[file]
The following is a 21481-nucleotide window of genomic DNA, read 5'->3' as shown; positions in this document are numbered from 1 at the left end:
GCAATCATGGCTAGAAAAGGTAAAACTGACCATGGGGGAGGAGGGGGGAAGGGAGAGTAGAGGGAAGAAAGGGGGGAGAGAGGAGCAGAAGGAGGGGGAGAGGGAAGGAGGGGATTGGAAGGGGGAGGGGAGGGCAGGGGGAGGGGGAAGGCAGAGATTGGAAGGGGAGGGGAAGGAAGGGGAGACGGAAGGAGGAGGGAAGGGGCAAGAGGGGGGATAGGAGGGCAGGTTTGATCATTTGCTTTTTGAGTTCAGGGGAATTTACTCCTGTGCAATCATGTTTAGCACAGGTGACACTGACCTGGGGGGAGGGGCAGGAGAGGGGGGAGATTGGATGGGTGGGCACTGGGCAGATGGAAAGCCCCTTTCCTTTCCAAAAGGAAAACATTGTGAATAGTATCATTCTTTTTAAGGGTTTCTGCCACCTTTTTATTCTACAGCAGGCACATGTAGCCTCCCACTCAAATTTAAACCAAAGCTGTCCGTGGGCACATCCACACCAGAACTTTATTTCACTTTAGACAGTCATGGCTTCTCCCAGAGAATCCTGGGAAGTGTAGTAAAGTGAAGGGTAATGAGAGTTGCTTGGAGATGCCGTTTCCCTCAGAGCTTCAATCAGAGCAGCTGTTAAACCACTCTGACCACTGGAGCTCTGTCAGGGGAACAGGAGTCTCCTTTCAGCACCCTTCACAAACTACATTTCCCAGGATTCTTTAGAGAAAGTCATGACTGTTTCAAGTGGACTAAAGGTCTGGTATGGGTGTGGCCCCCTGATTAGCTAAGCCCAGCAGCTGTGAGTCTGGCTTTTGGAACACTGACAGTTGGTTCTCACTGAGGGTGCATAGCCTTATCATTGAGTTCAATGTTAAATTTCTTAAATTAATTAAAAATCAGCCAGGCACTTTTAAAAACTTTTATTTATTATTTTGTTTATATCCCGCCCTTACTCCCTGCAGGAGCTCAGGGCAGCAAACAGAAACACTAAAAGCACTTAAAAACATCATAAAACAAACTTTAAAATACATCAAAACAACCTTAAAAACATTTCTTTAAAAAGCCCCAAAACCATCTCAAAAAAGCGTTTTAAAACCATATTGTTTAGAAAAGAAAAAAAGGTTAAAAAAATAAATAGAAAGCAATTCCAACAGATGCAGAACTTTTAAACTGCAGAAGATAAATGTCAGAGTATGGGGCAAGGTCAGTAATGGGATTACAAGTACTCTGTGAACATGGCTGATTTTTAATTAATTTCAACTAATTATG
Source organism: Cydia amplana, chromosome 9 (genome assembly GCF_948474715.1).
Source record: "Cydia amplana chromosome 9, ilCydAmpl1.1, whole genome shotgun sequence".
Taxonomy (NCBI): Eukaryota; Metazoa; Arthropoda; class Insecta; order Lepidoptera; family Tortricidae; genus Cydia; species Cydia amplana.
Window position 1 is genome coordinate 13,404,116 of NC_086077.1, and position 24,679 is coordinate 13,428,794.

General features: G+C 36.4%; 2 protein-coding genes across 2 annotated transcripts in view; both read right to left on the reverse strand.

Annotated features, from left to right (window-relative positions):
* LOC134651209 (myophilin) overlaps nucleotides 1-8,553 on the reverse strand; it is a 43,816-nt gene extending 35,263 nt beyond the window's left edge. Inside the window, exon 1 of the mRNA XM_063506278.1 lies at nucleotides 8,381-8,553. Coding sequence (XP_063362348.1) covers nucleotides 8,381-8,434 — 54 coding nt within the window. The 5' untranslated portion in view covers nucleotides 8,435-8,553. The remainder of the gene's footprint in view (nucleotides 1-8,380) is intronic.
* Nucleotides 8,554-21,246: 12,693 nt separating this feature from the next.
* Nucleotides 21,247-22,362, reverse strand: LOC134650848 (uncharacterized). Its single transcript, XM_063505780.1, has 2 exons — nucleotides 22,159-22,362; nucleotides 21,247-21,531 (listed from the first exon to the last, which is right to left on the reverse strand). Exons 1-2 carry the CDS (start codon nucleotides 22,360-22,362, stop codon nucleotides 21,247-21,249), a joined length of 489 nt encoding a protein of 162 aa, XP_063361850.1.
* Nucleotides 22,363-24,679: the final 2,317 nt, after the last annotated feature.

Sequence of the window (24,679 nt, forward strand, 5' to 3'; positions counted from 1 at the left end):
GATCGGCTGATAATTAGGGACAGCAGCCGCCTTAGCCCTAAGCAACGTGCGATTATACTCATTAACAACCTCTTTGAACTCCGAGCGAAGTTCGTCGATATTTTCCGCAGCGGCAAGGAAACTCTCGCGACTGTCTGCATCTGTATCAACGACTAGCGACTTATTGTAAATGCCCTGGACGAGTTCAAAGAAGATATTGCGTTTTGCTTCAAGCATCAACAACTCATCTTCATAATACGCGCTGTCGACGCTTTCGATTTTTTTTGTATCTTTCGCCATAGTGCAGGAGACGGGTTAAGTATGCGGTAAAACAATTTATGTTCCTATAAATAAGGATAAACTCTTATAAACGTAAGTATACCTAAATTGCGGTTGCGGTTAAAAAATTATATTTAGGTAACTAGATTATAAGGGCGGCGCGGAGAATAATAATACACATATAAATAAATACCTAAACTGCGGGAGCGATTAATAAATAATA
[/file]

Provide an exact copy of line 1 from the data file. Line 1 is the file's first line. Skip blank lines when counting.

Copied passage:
The following is a 21481-nucleotide window of genomic DNA, read 5'->3' as shown; positions in this document are numbered from 1 at the left end: